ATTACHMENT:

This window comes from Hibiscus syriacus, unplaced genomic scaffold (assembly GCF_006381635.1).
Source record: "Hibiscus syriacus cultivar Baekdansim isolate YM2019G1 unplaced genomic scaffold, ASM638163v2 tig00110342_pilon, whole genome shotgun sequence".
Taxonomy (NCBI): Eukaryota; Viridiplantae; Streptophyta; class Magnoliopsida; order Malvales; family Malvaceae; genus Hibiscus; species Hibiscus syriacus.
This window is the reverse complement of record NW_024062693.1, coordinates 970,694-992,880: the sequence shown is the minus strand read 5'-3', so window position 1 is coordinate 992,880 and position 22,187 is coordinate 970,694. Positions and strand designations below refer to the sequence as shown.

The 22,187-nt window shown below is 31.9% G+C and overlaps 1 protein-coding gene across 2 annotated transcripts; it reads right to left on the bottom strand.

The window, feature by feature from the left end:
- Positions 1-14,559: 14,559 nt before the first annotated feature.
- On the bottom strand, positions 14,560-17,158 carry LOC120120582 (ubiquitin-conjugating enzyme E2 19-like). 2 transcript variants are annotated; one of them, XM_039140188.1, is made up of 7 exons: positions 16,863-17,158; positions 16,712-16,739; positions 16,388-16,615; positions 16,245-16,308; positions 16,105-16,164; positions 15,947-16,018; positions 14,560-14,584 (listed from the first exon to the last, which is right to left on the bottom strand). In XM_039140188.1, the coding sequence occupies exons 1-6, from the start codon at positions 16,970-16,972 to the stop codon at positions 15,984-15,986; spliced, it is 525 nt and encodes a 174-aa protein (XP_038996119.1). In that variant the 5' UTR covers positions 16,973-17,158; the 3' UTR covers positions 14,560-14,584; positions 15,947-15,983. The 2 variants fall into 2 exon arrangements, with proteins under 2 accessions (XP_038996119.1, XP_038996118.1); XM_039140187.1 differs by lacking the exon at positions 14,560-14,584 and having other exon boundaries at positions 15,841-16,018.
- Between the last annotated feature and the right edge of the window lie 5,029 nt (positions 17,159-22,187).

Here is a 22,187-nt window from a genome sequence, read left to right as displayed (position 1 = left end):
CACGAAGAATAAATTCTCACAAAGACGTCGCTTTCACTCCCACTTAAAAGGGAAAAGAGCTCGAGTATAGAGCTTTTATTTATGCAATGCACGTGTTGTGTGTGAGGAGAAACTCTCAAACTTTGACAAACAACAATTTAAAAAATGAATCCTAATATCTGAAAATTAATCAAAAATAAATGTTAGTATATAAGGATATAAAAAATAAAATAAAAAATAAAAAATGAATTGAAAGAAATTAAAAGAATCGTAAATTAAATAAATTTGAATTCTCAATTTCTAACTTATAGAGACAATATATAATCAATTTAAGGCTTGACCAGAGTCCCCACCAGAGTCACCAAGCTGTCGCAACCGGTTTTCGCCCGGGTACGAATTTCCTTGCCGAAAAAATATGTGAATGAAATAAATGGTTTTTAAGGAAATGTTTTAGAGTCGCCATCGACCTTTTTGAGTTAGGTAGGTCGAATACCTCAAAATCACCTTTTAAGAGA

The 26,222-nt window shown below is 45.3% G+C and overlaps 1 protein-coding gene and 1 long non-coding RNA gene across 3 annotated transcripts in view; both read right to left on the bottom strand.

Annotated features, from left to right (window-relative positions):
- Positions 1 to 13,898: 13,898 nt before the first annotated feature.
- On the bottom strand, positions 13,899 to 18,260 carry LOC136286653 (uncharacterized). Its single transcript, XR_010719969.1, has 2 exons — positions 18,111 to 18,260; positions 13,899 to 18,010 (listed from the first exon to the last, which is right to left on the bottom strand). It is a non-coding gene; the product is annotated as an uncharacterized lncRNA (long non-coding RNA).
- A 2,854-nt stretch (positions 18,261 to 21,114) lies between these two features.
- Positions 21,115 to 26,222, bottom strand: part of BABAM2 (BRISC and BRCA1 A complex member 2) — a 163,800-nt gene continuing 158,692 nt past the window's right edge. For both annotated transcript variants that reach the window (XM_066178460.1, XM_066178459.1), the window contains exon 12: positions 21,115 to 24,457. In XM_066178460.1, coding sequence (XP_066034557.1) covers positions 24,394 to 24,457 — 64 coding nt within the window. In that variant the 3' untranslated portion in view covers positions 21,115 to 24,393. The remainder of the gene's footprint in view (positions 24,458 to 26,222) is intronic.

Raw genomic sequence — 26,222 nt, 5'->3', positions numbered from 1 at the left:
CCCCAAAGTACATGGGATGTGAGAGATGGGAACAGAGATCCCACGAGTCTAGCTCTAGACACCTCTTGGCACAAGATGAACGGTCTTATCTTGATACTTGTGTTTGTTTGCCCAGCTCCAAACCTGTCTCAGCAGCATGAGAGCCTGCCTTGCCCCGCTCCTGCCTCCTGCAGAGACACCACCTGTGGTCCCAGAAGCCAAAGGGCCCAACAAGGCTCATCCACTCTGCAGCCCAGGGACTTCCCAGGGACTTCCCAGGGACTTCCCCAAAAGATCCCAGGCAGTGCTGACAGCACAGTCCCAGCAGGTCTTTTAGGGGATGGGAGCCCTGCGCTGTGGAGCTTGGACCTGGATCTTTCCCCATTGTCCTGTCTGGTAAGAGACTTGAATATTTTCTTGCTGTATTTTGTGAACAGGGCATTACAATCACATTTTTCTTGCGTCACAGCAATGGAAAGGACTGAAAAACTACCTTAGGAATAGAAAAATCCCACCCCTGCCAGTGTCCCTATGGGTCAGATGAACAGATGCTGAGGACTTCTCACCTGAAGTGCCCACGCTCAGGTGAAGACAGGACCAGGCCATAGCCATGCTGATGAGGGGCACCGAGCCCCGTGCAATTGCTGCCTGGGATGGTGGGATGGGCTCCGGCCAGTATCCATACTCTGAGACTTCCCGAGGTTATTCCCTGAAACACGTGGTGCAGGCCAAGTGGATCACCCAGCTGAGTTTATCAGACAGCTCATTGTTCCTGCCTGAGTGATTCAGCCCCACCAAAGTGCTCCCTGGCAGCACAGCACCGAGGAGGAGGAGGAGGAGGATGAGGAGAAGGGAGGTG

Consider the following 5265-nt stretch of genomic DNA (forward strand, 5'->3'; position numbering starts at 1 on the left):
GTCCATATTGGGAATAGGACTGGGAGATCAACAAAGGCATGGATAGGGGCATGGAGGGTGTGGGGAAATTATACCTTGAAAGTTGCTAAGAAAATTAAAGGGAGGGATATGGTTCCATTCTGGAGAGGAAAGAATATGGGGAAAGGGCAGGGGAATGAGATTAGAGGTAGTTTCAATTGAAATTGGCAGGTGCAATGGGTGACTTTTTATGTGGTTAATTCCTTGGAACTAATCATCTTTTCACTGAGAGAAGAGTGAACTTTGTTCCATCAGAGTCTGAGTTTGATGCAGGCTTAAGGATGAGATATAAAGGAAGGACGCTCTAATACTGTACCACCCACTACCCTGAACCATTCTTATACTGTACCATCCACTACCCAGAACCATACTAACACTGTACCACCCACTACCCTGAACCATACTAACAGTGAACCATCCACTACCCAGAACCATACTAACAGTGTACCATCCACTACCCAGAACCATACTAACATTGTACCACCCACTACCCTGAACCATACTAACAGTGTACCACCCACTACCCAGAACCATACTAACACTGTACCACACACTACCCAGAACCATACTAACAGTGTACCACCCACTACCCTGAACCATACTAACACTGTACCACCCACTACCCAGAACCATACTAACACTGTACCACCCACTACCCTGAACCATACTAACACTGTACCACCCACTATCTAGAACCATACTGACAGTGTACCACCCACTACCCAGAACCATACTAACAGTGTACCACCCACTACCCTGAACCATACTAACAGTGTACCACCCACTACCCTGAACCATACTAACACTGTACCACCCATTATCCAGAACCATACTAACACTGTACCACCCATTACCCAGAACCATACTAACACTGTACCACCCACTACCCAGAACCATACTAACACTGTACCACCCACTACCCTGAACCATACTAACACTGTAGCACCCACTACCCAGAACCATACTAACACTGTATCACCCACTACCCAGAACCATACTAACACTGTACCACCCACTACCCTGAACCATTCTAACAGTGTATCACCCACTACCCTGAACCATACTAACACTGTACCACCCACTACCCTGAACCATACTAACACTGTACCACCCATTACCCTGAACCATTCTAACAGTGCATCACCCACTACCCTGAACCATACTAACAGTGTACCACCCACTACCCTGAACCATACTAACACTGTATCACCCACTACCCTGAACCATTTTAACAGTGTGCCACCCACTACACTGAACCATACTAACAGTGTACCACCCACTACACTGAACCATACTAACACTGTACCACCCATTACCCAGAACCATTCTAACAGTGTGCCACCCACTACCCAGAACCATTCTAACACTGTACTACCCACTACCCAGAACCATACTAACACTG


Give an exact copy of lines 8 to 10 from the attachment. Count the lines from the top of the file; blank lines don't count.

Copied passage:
- On the bottom strand, positions 14,560-17,158 carry LOC120120582 (ubiquitin-conjugating enzyme E2 19-like). 2 transcript variants are annotated; one of them, XM_039140188.1, is made up of 7 exons: positions 16,863-17,158; positions 16,712-16,739; positions 16,388-16,615; positions 16,245-16,308; positions 16,105-16,164; positions 15,947-16,018; positions 14,560-14,584 (listed from the first exon to the last, which is right to left on the bottom strand). In XM_039140188.1, the coding sequence occupies exons 1-6, from the start codon at positions 16,970-16,972 to the stop codon at positions 15,984-15,986; spliced, it is 525 nt and encodes a 174-aa protein (XP_038996119.1). In that variant the 5' UTR covers positions 16,973-17,158; the 3' UTR covers positions 14,560-14,584; positions 15,947-15,983. The 2 variants fall into 2 exon arrangements, with proteins under 2 accessions (XP_038996119.1, XP_038996118.1); XM_039140187.1 differs by lacking the exon at positions 14,560-14,584 and having other exon boundaries at positions 15,841-16,018.
- Between the last annotated feature and the right edge of the window lie 5,029 nt (positions 17,159-22,187).

Here is a 22,187-nt window from a genome sequence, read left to right as displayed (position 1 = left end):